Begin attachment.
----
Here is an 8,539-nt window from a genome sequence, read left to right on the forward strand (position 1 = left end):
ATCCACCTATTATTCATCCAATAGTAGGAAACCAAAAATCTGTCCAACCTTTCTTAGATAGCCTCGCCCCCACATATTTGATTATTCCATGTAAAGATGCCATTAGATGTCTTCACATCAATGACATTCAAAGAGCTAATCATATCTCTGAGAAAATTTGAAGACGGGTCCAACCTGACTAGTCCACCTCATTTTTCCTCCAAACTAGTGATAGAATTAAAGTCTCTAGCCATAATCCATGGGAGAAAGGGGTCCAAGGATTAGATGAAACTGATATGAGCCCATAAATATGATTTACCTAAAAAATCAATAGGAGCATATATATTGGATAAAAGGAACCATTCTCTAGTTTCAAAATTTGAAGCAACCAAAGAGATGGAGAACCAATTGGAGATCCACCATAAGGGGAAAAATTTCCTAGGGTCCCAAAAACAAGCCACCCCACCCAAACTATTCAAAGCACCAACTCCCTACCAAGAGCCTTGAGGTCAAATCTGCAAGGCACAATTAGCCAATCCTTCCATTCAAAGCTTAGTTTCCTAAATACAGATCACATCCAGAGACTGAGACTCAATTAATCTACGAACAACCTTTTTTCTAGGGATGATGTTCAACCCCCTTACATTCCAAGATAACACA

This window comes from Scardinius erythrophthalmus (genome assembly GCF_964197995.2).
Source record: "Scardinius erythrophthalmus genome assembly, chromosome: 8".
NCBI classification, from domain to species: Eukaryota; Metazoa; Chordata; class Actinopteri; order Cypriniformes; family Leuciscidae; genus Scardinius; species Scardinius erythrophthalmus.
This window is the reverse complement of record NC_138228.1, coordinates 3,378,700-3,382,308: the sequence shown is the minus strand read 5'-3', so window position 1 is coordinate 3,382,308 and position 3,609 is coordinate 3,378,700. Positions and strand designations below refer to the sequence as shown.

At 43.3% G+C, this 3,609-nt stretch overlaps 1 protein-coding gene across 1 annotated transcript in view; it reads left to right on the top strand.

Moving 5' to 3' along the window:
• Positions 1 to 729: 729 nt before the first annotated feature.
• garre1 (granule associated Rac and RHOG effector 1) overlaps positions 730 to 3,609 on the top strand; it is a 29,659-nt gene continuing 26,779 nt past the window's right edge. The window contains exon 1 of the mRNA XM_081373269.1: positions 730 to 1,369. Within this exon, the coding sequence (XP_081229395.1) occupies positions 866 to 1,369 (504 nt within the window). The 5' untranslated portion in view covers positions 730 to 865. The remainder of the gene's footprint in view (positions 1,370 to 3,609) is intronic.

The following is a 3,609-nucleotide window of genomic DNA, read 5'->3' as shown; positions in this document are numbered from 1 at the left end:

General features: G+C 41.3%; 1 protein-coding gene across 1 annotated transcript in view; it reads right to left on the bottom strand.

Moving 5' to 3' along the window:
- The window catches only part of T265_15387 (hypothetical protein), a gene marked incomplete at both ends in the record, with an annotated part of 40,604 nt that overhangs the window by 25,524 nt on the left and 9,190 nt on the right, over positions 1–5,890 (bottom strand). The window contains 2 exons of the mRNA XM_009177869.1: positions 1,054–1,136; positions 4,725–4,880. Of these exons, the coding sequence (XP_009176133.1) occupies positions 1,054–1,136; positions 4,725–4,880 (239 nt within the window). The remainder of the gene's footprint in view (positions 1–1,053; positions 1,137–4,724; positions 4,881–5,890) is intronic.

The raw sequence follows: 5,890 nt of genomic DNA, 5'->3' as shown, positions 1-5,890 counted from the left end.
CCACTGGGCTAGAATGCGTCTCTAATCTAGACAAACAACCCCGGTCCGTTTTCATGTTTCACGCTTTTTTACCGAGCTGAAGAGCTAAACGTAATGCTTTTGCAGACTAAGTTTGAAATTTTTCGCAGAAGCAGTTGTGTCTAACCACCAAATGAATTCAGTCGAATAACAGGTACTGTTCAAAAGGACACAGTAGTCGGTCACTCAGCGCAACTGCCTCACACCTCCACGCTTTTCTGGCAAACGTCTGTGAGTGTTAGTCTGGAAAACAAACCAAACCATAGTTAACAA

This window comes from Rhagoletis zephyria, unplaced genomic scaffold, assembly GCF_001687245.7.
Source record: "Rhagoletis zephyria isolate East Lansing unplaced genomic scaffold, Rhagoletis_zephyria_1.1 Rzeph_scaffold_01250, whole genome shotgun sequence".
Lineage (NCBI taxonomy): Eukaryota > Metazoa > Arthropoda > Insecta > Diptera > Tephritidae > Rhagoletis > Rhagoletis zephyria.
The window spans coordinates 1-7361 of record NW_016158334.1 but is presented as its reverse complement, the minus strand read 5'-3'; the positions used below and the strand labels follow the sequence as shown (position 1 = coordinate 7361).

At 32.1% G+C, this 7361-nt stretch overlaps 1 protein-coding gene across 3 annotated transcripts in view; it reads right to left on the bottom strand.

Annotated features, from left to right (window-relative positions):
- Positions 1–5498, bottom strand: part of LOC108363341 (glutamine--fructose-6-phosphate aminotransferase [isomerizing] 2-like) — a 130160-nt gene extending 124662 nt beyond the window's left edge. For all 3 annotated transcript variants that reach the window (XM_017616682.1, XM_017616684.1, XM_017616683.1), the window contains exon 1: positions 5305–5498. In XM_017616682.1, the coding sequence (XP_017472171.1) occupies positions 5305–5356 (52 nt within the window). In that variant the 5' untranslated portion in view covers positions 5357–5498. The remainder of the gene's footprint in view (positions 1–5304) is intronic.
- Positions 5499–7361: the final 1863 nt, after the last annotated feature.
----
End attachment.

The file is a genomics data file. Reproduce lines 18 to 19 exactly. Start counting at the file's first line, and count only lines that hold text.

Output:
Source record: "Rhagoletis zephyria isolate East Lansing unplaced genomic scaffold, Rhagoletis_zephyria_1.1 Rzeph_scaffold_01250, whole genome shotgun sequence".
Lineage (NCBI taxonomy): Eukaryota > Metazoa > Arthropoda > Insecta > Diptera > Tephritidae > Rhagoletis > Rhagoletis zephyria.